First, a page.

Gaza Clashes Cloud Rice's Trip

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Tara Todras / Whitehill / Getty

U.S. Secretary of State Condoleezza Rice arrives for a meeting at the residence of Palestinian Prime Minister in the West Bank city of Ramallah on March 4, 2008

In the southern Israeli port city of Ashkelon, the bull's-eye of Palestinian rocket attacks, pharmacists noted that the sale of tranquilizers shot up by more than 60% in the past week as residents sought to calm their shattered nerves. But with Ashkelon's 120,000 citizens now in the range of the Russian-made Grad rockets recently hauled out of Hamas' arsenals to escalate the confrontation, the drug of choice for Israeli leaders and U.S. officials trying to revive peace talks is more likely to be aspirin or any other pain reliever to help treat their frequent headaches.

The fighting in Gaza that left more than 100 Palestinians and three Israelis dead last weekend has turned a routine visit to the region by Secretary of State Condoleezza Rice on Tuesday into a desperate mission to salvage U.S.-sponsored peace negotiations.

It may be too late for that.

President Mahmoud Abbas, more isolated than ever, is struggling to prove his relevance to the Palestinians by taking a tougher stance with Israel after the heavy death toll in Gaza. The Israelis, meanwhile, may have ceased their offensive inside the Palestinian territory, but they have every intention of returning to Gaza in the hope of eradicating the rocket threat to Ashkelon as soon as Rice flies out.

Rice and Abbas both looked grim as they exited their afternoon meeting in Ramallah. A presidential adviser told TIME that Abbas had rebuffed Rice's pleas that he resume negotiations with Israeli Prime Minister Ehud Olmert, broken off as the Palestinian death toll mounted during Israeli ground and air attacks in Gaza. Israel launched its operation in retaliation for a shower of long- and short-range rockets from Palestinian militants.

Abbas urged Israel to "halt its aggression so the necessary environment can be created" for restarting talks aimed at reaching agreement on a Palestinian state by the end of 2008. An Abbas adviser says that Rice, in turn, vowed that she would try to persuade the Israelis to "slow down their operations in Gaza, but not stop them," a statement which apparently angered the Palestinian leader. Palestinian sources say that Abbas also asked Egyptian President Hosni Mubarak to negotiate a "cooling down" period in fighting between the Israelis and Hamas' Islamic militants who seized control of Gaza from Abbas' militia last summer.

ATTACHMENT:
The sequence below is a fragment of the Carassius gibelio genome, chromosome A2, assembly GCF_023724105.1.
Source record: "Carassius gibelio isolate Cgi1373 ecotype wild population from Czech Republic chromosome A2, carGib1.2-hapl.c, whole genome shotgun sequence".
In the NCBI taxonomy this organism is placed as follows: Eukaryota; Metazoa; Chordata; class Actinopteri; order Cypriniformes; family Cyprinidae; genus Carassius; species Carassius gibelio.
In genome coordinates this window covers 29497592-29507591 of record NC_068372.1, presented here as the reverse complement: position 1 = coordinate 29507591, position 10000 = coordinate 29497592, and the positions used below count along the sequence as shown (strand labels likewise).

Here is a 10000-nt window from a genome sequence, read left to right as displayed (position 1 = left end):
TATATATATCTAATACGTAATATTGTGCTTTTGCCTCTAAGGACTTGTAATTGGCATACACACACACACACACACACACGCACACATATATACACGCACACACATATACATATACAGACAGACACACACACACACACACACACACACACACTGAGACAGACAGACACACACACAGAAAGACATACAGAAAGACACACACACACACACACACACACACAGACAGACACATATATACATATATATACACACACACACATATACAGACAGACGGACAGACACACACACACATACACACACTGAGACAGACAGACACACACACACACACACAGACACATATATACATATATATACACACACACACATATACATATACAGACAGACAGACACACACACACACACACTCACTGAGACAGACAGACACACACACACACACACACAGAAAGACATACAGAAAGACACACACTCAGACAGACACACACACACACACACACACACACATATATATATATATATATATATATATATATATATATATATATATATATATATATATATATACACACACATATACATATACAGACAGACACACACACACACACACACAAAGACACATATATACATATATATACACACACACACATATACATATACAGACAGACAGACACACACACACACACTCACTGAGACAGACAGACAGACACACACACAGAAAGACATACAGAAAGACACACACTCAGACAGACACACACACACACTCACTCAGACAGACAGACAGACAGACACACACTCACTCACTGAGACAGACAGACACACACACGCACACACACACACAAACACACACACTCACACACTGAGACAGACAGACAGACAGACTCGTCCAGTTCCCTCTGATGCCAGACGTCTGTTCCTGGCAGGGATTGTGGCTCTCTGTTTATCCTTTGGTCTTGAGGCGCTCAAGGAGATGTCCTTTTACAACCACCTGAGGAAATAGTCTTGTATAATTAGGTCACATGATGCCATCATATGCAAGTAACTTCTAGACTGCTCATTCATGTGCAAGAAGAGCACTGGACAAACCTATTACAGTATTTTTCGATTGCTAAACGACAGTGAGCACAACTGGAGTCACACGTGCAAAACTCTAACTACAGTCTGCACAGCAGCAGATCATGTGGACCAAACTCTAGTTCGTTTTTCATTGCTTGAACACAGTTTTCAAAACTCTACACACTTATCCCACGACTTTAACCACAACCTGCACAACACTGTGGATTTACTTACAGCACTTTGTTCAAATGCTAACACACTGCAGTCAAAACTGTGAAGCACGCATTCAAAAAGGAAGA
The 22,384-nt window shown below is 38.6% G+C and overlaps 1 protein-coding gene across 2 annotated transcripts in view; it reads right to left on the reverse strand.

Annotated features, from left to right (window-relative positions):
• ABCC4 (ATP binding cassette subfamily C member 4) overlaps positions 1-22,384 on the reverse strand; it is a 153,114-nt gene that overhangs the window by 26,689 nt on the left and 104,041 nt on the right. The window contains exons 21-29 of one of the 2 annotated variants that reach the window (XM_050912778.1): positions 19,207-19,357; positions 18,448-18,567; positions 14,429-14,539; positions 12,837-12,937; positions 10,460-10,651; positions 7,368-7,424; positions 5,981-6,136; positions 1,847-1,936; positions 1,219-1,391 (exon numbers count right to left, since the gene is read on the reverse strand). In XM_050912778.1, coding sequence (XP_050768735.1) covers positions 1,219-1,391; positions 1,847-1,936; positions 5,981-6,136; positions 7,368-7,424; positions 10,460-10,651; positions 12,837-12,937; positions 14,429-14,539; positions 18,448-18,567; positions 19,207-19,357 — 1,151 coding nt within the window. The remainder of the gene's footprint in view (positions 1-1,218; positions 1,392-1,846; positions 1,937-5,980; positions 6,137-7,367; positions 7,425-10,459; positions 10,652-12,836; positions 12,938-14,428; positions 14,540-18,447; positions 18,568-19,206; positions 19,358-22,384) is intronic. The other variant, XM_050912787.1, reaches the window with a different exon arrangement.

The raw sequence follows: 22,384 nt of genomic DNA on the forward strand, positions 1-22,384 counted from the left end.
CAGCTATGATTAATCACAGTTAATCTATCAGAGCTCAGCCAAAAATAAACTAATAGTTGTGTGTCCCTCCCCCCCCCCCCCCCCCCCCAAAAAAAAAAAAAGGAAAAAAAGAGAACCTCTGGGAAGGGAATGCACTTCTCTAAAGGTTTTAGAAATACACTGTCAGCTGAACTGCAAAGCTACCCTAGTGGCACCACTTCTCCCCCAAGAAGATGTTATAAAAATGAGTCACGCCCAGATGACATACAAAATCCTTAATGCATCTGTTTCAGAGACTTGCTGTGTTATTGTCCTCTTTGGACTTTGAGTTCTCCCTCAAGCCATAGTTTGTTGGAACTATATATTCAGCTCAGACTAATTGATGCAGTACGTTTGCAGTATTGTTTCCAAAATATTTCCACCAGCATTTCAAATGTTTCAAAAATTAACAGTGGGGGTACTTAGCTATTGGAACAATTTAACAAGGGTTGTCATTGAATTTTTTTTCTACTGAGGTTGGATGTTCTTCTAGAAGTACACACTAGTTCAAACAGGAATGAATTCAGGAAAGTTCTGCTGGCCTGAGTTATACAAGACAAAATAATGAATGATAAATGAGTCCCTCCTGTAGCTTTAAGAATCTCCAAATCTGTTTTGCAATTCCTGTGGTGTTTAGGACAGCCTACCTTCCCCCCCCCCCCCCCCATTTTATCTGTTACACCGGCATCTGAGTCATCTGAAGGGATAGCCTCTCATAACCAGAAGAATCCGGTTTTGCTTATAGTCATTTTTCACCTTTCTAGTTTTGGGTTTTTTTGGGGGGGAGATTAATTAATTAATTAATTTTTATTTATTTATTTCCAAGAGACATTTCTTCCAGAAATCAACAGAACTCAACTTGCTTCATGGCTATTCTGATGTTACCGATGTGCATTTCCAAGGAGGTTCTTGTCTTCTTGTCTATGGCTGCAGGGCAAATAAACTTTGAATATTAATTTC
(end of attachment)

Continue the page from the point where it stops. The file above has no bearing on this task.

But with Israel determined to eliminate the missile threat to its southern civilian population centers, the best chance for averting a bloody showdown in Gaza may be a cease-fire between Israel and Hamas, mediated either by Egypt, or by Abbas himself, who proposed Monday to take on that role. But even truce efforts may only delay the inevitable clash.

A leading Hamas politician in Gaza told TIME that his movement would accept a cease-fire if Israel stopped its air strikes and opened the border crossings into Gaza. He also pressed Israel to agree to release Palestinian prisoners in exchange for the freedom of Corporal Gilad Shalit, the Israeli soldier kidnapped in June 2006. Israel has, until now, refused to discuss a truce with Hamas, which it (together with the U.S. and European Union) considers a terrorist organization. And, facing international sanctions designed to oust it from power, Hamas has shown no inclination to halt rockets being fired into southern Israel from territory under its control.

Israeli military officers say it is only a matter of time before one of the Russian-made Grad rockets, which have a range of 12 miles, lands in an Ashkelon schoolyard or an apartment building, causing heavy casualties. One Israeli military intelligence source estimated that Hamas has managed to smuggle several hundred of these rockets into Gaza. The Israelis also believe that Hamas may have acquired surface-to-air missiles, although none have yet been fired at the Israeli aircraft that control Gaza's skies.

Last weekend's ground assault into Gaza, which involved over 1,000 troops and 100 armored vehicles, backed by helicopter gunships, jet-fighters and drones, has encouraged some military planners to think that an even bigger offensive into the enclave of 1.5 million Palestinians could be mounted without causing unacceptable casualty levels. One senior officer told TIME that "Operation Warm Winter" succeeded in cordoning off more than 40,000 people inside Gaza's Jabaliya refugee camp, without encountering heavy resistance from Hamas and other militant groups. The Israelis say they arrested more than 30 militants in Jabaliya, and found large arms caches.

Although Israel appears to have chosen to withdraw its troops from Gaza because of Rice's visit, Hamas spun the Israeli pullout as "a victory" in what they now call the "Five Day War." The next war is sure to last longer, and its main casualty will be the U.S.-sponsored peace initiative.

— With reporting from Jamil Hamad/Bethlehem and Aaron J. Klein/Jerusalem